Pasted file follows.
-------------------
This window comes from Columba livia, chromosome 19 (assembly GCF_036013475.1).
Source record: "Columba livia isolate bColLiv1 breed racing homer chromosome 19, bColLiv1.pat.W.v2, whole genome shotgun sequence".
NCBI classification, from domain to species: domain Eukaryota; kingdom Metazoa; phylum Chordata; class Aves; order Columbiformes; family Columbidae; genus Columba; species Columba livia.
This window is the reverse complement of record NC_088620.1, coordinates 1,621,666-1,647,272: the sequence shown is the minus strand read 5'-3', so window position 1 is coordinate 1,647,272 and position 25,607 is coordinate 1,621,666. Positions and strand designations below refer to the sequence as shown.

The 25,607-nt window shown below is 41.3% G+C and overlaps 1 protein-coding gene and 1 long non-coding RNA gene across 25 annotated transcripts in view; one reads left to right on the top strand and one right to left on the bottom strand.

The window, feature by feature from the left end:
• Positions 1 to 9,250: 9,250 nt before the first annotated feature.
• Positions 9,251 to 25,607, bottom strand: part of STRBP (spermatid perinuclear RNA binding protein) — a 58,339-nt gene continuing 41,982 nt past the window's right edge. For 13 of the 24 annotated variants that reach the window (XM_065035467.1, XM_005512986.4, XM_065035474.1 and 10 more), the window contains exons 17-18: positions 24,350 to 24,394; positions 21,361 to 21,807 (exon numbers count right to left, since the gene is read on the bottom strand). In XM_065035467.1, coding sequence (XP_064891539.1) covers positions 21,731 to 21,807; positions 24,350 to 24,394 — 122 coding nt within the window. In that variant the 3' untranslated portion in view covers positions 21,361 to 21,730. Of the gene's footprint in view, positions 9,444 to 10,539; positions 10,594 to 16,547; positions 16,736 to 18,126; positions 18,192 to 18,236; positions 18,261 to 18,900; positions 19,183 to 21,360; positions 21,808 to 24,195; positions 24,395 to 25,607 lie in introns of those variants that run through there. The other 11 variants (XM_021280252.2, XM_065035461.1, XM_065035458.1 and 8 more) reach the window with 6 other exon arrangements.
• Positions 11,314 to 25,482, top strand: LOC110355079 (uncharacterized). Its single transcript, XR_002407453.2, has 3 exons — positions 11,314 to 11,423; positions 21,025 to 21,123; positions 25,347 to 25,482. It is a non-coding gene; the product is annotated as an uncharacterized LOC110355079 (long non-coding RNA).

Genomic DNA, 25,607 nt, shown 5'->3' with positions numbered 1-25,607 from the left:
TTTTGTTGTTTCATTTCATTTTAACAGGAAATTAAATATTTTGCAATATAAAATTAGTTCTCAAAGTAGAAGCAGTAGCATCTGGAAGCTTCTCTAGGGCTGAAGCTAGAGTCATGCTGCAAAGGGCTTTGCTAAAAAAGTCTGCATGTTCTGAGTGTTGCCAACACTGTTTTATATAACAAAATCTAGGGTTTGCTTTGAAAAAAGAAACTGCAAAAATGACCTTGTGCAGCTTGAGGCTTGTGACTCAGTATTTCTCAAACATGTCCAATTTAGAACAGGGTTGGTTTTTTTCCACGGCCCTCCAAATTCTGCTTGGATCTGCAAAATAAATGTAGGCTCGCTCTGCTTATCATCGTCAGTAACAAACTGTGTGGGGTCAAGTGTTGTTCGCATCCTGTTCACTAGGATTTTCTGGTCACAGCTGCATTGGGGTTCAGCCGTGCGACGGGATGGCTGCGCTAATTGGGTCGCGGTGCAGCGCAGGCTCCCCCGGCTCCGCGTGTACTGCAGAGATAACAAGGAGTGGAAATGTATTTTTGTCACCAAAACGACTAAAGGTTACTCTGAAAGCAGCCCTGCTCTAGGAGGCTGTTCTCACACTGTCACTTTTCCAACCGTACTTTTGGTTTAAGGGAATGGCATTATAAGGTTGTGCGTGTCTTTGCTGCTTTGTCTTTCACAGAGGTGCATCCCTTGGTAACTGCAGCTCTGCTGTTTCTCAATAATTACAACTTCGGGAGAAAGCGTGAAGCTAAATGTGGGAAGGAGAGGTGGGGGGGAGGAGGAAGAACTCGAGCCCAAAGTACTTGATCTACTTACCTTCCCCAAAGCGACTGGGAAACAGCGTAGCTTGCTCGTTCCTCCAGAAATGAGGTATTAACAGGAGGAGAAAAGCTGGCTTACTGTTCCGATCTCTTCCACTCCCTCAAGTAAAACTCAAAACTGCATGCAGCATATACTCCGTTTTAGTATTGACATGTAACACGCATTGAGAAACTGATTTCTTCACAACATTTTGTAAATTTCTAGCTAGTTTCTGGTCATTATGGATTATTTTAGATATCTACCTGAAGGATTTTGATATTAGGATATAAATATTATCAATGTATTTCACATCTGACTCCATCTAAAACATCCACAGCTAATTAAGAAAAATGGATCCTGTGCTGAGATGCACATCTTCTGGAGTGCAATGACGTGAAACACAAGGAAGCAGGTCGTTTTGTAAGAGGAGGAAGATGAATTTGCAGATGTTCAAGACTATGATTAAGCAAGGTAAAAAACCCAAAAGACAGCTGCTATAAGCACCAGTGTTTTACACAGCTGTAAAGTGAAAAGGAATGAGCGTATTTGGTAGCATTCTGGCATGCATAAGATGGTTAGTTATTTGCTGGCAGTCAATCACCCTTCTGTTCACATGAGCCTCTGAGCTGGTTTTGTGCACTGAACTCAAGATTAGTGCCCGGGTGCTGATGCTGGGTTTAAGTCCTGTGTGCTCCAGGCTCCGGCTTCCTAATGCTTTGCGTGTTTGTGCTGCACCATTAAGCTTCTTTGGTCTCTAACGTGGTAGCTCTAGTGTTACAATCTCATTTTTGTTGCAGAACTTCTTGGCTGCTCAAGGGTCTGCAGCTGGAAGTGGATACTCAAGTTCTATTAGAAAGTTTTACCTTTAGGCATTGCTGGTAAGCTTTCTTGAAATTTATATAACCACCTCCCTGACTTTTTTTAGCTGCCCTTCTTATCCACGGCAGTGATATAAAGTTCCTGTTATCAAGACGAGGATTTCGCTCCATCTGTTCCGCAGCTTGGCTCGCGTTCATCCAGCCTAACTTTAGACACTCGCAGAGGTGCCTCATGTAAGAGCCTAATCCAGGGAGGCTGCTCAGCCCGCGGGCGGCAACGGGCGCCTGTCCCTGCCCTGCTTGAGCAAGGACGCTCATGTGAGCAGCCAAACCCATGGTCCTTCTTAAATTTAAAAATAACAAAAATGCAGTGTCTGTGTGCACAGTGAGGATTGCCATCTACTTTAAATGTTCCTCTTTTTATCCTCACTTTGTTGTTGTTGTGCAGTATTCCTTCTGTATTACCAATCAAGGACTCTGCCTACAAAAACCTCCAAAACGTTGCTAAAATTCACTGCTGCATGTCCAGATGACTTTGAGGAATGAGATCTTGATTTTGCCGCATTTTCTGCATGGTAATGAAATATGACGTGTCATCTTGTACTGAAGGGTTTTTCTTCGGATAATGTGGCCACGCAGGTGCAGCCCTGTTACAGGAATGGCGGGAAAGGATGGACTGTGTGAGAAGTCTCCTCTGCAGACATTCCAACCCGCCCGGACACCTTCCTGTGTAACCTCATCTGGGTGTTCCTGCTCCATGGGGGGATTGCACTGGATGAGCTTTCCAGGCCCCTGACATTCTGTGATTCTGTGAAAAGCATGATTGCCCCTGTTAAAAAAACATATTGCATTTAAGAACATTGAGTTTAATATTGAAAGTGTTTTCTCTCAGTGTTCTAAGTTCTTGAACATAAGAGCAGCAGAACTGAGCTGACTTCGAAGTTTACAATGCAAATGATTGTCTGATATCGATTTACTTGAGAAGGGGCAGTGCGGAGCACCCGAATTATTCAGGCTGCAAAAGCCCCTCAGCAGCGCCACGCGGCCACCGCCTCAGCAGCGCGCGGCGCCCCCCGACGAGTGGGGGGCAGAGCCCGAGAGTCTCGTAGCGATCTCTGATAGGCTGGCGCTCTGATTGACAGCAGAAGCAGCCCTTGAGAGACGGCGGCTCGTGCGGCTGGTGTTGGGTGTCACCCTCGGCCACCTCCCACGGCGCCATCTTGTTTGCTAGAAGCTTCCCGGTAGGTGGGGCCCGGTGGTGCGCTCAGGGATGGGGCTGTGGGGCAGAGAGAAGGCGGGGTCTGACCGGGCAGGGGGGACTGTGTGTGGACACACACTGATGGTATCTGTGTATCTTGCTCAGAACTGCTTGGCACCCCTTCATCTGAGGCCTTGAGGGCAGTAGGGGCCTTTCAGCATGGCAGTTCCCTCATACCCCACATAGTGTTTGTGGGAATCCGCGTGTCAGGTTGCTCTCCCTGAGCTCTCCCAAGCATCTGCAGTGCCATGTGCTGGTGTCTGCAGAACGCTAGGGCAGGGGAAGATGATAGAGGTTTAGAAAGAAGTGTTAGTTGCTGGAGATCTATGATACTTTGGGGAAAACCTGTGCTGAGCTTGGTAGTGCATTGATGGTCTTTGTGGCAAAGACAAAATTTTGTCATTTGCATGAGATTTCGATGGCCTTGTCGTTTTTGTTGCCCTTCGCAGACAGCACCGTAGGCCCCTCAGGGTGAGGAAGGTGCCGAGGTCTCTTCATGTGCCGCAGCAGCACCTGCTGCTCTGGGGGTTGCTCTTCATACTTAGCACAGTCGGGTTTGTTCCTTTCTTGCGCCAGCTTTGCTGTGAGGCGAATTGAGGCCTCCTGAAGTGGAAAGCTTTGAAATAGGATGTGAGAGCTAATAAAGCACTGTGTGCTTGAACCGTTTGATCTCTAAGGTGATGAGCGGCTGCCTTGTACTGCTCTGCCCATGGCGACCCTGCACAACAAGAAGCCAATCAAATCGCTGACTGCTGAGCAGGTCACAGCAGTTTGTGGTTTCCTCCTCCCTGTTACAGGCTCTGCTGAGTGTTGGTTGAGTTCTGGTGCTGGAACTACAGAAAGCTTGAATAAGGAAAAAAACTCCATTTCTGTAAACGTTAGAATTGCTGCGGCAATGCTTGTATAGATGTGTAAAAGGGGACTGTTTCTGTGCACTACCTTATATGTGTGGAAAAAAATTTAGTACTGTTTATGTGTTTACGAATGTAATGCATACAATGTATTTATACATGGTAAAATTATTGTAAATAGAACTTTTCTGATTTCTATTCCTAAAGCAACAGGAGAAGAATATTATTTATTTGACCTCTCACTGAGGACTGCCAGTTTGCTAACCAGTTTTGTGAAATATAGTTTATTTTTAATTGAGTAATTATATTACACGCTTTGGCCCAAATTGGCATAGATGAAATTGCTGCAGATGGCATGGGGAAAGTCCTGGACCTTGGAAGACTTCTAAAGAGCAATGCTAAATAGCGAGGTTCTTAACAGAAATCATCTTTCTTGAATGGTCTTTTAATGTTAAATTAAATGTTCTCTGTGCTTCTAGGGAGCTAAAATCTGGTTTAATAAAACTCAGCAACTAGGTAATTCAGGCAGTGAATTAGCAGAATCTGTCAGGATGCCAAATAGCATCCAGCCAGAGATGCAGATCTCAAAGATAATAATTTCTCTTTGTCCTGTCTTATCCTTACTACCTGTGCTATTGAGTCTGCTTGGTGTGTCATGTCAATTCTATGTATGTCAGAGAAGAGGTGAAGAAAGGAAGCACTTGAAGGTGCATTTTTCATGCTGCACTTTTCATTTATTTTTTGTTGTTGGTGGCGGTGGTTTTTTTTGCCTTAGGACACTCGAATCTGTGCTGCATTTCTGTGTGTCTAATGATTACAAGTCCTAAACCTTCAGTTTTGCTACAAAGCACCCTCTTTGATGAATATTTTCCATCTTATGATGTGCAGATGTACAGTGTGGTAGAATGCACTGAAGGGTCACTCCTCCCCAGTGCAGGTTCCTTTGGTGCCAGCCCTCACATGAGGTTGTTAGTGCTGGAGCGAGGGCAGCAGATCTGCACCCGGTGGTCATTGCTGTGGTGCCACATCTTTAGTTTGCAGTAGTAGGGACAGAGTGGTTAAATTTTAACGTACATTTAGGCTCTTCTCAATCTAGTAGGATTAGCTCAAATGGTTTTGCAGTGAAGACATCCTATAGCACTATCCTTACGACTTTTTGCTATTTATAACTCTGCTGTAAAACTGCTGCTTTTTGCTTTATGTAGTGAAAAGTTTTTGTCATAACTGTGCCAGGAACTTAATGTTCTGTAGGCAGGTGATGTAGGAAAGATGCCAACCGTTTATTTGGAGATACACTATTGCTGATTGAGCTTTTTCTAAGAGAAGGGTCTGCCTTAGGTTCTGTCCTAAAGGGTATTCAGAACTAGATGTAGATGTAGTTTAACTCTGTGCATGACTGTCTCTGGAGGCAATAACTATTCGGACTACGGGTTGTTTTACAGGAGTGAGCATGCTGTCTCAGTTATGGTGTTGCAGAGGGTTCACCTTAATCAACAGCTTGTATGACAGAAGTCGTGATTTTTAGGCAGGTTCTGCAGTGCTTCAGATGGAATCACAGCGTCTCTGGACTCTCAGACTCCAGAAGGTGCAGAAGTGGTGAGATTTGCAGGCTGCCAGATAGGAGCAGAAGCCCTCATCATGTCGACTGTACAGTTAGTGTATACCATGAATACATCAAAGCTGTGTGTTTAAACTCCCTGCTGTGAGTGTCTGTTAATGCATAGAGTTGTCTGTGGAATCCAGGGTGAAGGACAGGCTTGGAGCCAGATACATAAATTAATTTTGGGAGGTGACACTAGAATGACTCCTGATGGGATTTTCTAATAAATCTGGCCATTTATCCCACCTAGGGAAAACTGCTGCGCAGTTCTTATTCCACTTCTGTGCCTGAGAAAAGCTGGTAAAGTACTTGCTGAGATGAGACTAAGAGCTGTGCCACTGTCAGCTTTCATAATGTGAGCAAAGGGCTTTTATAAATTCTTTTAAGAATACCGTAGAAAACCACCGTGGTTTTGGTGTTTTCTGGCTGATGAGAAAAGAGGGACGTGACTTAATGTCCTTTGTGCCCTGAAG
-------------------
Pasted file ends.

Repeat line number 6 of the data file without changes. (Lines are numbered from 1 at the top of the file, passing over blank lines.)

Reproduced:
The window, feature by feature from the left end: